Sounds like you guys might not be doing score-O correct if you use epunching in RouteGadget. In the video the important part comes at 1:30. Also use that option for goat events as it says on the description. Remember to check the start and finish drop down boxes.
Thanks everyone so far for their contributions. The BillyGoat site is actually very light on for detail so I appreciate your comments. I'd love it if some of you could post on here some goat course maps (esp ones inc forked controls) so I can get a better handle on designing my course. I saw Swampfox's map on the Rocky Mt Goat but it does not have any forked controls. I love the idea of a Thomass box in the middle of the course.
A copy of this year's Billygoat is on Routegadget at http://www.vmeyer.net/gadget/cgi-bin/reitti.cgi?ac...
. One skip was allowed. Leg 5 was forked. The best skip options include 11, 12, 18, 22, and 23 (in my opinion, people skipped others). There wasn't really a good "early skip". I think the first leg spread the field out pretty well.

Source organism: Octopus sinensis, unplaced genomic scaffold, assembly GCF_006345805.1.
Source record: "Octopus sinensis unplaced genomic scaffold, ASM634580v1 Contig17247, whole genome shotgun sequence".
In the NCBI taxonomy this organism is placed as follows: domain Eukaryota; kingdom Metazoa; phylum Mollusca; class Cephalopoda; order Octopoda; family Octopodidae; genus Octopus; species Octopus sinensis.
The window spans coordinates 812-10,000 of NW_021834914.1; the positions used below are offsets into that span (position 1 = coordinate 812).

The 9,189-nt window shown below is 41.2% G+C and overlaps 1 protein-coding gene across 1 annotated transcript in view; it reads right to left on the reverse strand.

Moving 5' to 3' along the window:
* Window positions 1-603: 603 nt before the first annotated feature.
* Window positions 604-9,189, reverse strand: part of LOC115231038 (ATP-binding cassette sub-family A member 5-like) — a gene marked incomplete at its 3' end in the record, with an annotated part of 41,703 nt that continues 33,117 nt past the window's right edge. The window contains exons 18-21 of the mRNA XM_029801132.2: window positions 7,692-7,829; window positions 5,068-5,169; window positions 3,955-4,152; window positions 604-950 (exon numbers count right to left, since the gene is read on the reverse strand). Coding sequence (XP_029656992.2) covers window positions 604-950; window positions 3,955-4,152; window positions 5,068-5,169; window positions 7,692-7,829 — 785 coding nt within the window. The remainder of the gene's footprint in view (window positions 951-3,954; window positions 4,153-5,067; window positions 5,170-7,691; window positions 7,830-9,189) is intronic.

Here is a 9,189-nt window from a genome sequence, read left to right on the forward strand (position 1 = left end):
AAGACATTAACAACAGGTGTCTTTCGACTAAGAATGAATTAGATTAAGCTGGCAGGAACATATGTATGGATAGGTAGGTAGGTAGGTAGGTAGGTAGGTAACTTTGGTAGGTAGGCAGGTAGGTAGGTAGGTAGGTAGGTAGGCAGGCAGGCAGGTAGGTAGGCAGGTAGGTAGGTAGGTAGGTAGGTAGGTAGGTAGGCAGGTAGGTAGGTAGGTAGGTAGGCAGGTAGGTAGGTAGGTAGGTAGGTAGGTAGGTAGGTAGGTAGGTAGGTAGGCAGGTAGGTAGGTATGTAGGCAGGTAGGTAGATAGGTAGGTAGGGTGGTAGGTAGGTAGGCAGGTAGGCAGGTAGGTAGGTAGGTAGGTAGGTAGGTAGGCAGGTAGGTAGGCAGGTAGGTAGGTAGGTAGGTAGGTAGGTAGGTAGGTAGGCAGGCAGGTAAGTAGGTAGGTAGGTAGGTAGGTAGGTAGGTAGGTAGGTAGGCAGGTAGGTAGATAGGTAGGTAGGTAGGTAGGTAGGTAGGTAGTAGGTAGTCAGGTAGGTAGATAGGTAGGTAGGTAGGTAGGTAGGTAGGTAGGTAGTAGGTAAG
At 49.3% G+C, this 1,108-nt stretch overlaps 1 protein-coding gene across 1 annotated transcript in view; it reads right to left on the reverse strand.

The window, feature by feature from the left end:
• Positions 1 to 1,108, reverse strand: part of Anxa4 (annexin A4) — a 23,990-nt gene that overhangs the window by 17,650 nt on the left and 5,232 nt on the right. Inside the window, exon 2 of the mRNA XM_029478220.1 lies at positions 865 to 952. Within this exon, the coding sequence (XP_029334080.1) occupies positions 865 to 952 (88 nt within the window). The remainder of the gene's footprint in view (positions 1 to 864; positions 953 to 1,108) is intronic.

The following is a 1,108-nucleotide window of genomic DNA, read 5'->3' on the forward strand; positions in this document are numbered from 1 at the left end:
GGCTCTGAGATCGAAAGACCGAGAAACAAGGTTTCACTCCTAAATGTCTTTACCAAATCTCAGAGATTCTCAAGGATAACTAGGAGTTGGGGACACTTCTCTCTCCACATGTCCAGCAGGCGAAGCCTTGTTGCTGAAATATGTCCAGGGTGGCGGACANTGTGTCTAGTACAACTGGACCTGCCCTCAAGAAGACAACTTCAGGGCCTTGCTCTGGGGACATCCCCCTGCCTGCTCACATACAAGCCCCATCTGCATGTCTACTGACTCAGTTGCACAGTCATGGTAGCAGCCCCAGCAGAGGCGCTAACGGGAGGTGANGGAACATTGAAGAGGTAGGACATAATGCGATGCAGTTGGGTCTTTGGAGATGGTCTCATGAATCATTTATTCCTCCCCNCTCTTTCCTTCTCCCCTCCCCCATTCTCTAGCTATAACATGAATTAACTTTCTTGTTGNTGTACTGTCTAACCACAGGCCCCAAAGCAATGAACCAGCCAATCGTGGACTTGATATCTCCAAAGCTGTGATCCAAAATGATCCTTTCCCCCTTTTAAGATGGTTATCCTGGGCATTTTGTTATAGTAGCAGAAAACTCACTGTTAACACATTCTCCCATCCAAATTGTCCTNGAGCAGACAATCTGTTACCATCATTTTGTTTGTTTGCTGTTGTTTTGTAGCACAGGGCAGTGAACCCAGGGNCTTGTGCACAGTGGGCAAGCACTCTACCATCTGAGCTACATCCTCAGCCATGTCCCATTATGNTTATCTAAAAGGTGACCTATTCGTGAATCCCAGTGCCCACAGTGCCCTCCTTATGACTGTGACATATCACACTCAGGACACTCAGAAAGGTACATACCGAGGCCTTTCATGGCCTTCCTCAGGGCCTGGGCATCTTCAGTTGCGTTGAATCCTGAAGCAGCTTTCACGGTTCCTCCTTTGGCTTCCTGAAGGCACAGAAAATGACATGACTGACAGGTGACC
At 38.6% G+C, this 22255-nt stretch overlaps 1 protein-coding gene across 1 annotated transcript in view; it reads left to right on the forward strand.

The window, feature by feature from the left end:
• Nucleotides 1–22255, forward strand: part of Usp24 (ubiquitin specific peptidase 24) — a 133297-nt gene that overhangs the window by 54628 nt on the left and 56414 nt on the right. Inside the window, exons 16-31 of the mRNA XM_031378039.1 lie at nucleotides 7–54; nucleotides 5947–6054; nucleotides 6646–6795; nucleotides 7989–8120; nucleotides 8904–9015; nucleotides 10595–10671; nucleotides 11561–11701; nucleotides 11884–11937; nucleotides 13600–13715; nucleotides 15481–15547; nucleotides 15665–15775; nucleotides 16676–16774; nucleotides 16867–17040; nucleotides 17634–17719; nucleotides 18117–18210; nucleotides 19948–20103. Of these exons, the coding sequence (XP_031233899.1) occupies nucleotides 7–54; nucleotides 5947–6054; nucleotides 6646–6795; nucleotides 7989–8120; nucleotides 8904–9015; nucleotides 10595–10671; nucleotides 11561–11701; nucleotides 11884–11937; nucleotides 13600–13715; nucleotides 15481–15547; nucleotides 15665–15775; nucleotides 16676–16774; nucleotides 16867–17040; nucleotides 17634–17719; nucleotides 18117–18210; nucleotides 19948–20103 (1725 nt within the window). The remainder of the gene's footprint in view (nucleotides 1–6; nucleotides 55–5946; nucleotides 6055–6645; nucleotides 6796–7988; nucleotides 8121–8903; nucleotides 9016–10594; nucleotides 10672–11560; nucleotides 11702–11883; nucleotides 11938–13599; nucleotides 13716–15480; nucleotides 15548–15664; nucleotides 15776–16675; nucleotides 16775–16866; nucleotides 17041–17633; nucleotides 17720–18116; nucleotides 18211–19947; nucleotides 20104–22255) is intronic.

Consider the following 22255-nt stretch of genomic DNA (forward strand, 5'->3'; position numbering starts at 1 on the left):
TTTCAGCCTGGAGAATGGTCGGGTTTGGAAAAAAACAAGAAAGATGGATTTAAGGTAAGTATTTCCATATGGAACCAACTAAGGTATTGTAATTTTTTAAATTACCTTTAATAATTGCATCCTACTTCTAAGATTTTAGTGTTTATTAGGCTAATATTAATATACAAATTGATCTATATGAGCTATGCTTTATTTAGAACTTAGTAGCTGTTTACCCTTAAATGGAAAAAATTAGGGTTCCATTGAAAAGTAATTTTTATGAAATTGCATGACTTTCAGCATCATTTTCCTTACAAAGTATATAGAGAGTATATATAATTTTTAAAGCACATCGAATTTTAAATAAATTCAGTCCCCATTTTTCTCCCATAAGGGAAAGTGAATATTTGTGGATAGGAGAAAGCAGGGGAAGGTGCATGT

Thanks Glen, that is an insane course. Mine will be far more urban but through strips of national park - want to offer choice between longer road legs and shorter bush legs which might also help to spread the field.
'89 & '90
from PG's archive...
Farsta and Motala described here
, along with Vannas
thanks Hawkeye - is that document available anywhere to download? Could not find it on the IOF site.
Not that I'm aware, other than as jpg images.I asked the IOF office if was available in PDF, but it never made it to PDF and a revision is long overdue.
Relay Orienteering PDF
Converted those jpgs to pdf for myself not too long ago when they were posted before. You can use this if it is more convenient.
thanks to everyone for their advice. The inaugural GOanna was a big hit with the 52 participants. Courses, results and splits are here www.garingal.com.au/index.php/results?task=view&am...